High Court Throws Netanyahu a Curve on Gas Deal

YERUSHALAYIM -

The saga of Israel’s natural gas deal took an unexpected turn as the High Court recommended to the state that it seek approval for it from the Knesset, Globes reported on Monday.

The judges gave the government seven days to make its case against pursuing a legislative solution.

Sources close to Israeli Prime Minister Binyamin Netanyahu, who made a personal appeal for implementation of the deal forthwith in court on Sunday, were dismayed at the judge’s recommendation.

“It’s a death sentence for the agreement,” one source said, in light of the bleak prospects of Knesset passage of the critical stability clause, which the energy companies are insisting on.

The state will oppose making the gas agreement subject to legislation, according to those sources.

Furthermore, the U.S. company Noble Energy is said to be exasperated at the thought of yet another delay and more debate over the agreement worked out over months of difficult negotiations.

Such a delay could expose Israel to legal action by the company.

On Sunday, the Ministry of Justice presented to the High Court an opinion by a U.S. law firm saying that Noble Energy would indeed have a case against the state.

“The more we delay, the greater becomes the threat of a lawsuit,” one of the sources said, “Noble Energy will have a strong case in court, and we will end up being humiliated.”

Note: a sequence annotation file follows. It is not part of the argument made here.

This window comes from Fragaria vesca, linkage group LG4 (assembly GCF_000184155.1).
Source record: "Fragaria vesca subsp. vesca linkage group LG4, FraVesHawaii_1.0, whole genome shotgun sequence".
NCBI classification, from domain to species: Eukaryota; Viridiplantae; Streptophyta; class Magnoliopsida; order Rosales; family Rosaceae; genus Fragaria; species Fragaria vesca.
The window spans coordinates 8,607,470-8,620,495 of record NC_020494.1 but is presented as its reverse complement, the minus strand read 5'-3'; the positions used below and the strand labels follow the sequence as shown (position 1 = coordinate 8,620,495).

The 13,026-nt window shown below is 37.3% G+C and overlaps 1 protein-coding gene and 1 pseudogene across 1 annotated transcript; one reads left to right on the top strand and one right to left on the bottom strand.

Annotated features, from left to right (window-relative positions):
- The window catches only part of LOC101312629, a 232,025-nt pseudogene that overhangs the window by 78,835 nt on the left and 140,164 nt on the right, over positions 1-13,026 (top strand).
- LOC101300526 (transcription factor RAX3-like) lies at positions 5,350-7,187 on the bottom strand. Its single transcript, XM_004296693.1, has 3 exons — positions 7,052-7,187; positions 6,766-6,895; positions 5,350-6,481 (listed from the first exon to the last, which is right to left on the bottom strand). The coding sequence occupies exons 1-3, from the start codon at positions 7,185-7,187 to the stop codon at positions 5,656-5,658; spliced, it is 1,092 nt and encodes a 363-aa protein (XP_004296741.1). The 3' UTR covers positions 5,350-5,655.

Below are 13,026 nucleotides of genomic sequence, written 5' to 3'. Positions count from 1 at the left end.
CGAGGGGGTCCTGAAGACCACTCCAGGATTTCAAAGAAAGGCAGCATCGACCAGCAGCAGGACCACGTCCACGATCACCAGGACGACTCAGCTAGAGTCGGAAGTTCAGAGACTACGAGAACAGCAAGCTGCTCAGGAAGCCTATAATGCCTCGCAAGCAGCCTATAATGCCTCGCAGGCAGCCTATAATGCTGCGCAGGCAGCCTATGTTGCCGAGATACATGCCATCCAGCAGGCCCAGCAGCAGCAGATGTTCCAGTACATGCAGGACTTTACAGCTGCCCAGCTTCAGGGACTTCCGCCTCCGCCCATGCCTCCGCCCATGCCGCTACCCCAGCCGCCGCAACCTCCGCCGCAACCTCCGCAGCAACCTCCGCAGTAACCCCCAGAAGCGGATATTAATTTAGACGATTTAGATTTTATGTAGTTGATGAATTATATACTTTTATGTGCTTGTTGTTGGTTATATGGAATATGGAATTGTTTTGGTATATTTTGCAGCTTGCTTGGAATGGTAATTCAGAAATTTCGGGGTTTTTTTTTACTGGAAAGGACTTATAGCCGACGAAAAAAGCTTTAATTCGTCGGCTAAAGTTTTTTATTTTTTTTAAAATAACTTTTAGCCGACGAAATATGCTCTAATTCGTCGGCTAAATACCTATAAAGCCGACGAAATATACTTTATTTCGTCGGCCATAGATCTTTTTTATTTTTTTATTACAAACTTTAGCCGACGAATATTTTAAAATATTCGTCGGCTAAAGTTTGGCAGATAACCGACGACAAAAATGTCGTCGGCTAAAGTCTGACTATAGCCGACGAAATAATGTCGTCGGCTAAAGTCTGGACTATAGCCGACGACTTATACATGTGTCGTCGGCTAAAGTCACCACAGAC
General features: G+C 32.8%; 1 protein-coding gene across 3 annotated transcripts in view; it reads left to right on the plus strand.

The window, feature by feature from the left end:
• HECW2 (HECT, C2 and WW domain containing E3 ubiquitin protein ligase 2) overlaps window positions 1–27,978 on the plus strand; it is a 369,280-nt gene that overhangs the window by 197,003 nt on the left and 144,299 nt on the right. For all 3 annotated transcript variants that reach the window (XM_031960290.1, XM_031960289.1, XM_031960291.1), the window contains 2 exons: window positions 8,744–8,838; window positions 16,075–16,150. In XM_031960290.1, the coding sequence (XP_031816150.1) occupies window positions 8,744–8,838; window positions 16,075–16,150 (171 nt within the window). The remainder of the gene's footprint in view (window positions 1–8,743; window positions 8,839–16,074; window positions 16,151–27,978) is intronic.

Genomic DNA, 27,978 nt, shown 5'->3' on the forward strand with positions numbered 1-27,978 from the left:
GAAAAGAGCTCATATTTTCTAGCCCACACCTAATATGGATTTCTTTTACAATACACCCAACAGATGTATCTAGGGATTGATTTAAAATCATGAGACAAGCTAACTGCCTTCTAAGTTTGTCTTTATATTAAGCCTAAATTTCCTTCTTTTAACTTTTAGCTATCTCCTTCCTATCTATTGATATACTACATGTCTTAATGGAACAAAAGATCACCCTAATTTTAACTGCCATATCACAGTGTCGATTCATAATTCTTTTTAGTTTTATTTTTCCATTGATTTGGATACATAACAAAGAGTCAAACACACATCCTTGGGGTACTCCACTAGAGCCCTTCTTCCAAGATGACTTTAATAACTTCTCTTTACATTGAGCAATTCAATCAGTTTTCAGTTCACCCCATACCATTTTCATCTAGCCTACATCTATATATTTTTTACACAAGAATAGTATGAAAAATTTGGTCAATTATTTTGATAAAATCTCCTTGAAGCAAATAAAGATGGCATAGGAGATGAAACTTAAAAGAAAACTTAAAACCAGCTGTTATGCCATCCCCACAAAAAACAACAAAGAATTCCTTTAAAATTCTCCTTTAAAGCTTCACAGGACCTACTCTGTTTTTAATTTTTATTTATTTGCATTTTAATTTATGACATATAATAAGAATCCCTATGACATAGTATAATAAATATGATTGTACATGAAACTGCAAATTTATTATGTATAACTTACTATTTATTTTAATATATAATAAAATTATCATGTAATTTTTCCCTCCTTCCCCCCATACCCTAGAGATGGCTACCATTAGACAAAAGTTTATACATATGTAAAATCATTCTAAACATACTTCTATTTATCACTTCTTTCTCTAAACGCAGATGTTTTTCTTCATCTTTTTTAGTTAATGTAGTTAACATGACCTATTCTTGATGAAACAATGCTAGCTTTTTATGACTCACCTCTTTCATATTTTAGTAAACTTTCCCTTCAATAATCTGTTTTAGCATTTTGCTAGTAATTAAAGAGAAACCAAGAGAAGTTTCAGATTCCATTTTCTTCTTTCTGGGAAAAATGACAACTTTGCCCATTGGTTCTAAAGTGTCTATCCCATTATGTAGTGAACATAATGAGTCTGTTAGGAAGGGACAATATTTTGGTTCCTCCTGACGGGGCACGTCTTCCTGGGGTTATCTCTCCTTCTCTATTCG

A court case like that would have a ruinous effect on Israel’s reputation, the source added. “Just as Egypt is perceived as a country that does not stand by its word, so will Israel, and that’s something that can’t be reversed. As soon as Noble Energy sues Israel in arbitration, Israel will forever be remembered as an unreliable country.”

Globes opined that “it is doubtful whether the judges understood the consequences of their recommendation. As far as they are concerned, passing the stability clause as a law in the Knesset is intended ‘to remove doubts and avert a danger that must be taken into account,’ as Judge Elyakim Rubinstein phrased it. And there are doubts. In the stability clause, the state undertakes to make no substantial changes in the gas industry for 10 to 15 years, among other things in taxation, gas exports, and ownership of the reservoirs. The government thus binds future governments.”

Those very undertakings, along with the taxation rates, have opponents of the gas deal up in arms. And passage in the Knesset may not be obtainable.

The state will likely argue that implemention of the gas agreement is so urgent that holding it up for months in the legislative process would be disastrous. It will delay development of the Leviathan reserve and expansion of Tamar, that the letters of intent for exports of gas to Egypt are in danger, and that investors will flee to other countries.